Roasted Tomato Bisque RecipeAugust 1, 2011 Written by JP [Font too small?]
When I was a kid, being served tomato soup was one of the worst forms of punishment. It wasn’t intentional, but that’s how my psyche and taste buds interpreted it. The stranger thing is that I actually enjoyed many other foods made from tomatoes, especially ketchup and marinara sauce. Perhaps my taste buds have matured, but I now enjoy tomato soup when it’s prepared to my liking, which is code for “when cream is added”. And while it’s true that most people enjoy foods with added cream, not everyone chooses to eat them. It could be that they’re sensitive to lactose, trying to lose weight or vegan. Whatever the reason, cream can be problematic for certain individuals and when entertaining a crowd.
As odd as it may sound, a simple substitution for heavy cream is raw cashews. These nuts work well as a cream replacement because they have a neutral taste and the fat and fiber content contribute a rich, smooth finish to vegetable based soups. Cashews also shift the fatty acid profile from predominantly saturated fats to primarily monounsaturated fats (MUFAs). On the health front, recent evidence suggests that monounsaturated fats play an important role in supporting healthier cognitive functioning and mood. (1,2,3)
I chose tomatoes as the star player in today’s recipe for two reasons. The first is that I ate a wonderful tomato bisque as a starter at a recent brunch. Secondly, the medical literature constantly reminds me of the health benefits associated with consuming tomatoes. In particular, the regular intake of cooked tomatoes has been associated with significant protection against a variety of conditions and diseases. Three of my favorite studies from recent months indicate that tomato extracts and purees may: a) support bone health in postmenopausal women; b) protect against cancer via an antimutagenic effect; c) lower blood pressure and cholesterol safely. (4,5,6)
Roasted Tomato Bisque
32 oz organic vegetable broth
6 organic Roma tomatoes
2 organic jalapeno peppers
4 cloves of organic garlic
1 cup organic, raw cashews
6 Tbs organic extra virgin olive oil
dried, organic Italian herbs and spices
pepper and salt to taste
Nutritional Info: Calories: 235. Protein: 4 grams. Fat: 19 grams. Fiber: 2 grams. “Net” Carbohydrates: 10 grams. Six servings per recipe.
Preheat the oven to 350°F. Cut the tomatoes in half and place flesh up on a baking sheet. Brush the tomatoes lightly with olive oil (approx 2 tbs) and sprinkle liberally with the dried Italian herbs. Place whole jalapeno peppers alongside the tomatoes and roast for 60 minutes. Remove the baking sheet from the oven and allow to cool. Add remaining olive oil and 4 crushed cloves of garlic to a large saucepan. Keep the heat on low to prevent the garlic from burning or becoming too brown. Add the vegetable broth and cashews to the pot. Stir and cover for about 5 minutes, until the mixture comes to a low simmer. Next, remove the stems from the jalapeno peppers and add to the saucepan along with the roasted tomatoes. Puree the mixture with an immersion blender until it’s smooth and almost creamy in texture. Salt and pepper to taste. If you like a thicker consistency, let the bisque continue cooking uncovered on low heat, stirring frequently until the desired thickness is achieved.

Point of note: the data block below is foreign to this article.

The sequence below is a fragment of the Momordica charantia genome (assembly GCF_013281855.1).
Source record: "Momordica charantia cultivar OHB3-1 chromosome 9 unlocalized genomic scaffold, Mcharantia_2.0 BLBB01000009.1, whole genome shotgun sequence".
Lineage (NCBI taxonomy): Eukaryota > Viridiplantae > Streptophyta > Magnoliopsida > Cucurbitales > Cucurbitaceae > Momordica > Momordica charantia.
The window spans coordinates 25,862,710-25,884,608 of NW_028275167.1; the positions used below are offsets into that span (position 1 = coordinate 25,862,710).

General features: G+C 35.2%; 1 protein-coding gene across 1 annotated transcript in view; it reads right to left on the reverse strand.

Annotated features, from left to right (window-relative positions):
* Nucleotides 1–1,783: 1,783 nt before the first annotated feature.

Concentrated Tomato Paste May Support Prostate Health
Source: Braz J Med Biol Res, August 2006, Volume 39(8) 1115-1119 (link)
Including vegetable soup in one’s diet is an effective means of increasing antioxidant and vegetable intake in adults and children alike. Simply put, it’s easier for some people to drink or sip liquified fruits or vegetables than eating a plate full of them. But, what differentiates bisques from juices is that the former retains all of the naturally occurring fiber and nutrients. This may partially explain why numerous studies report that eating soup at the beginning of a meal prevents overeating and may even support a healthier weight. (7,8,9)
The beauty of this particular tomato soup is that it can be used as a low-calorie meal replacement if desired or necessary. Adding cashews increases the fiber and protein content enough to make it stand apart from more traditional forms of this recipe. If you’re feeling down, under the weather or you’re just plain pressed for time, this an excellent form of liquid nutrition that you can keep on hand. If spiciness isn’t for you, you can very easily adjust the heat level by reducing or omitting the hot peppers. In fact, you can replace the jalapenos altogether with roasted bell peppers, if you’d prefer. Also, if you decide to use this dish to entertain, you might consider topping it with a few leaves of fried basil or homemade parmesan crisps. Come to think of it, I think I’ll serve this at our next family gathering. My Dad and Mom will be so surprised.
Tags: Antioxidants, Lycopene, Tomatoes
Posted in Diet and Weight Loss, Food and Drink, Recipes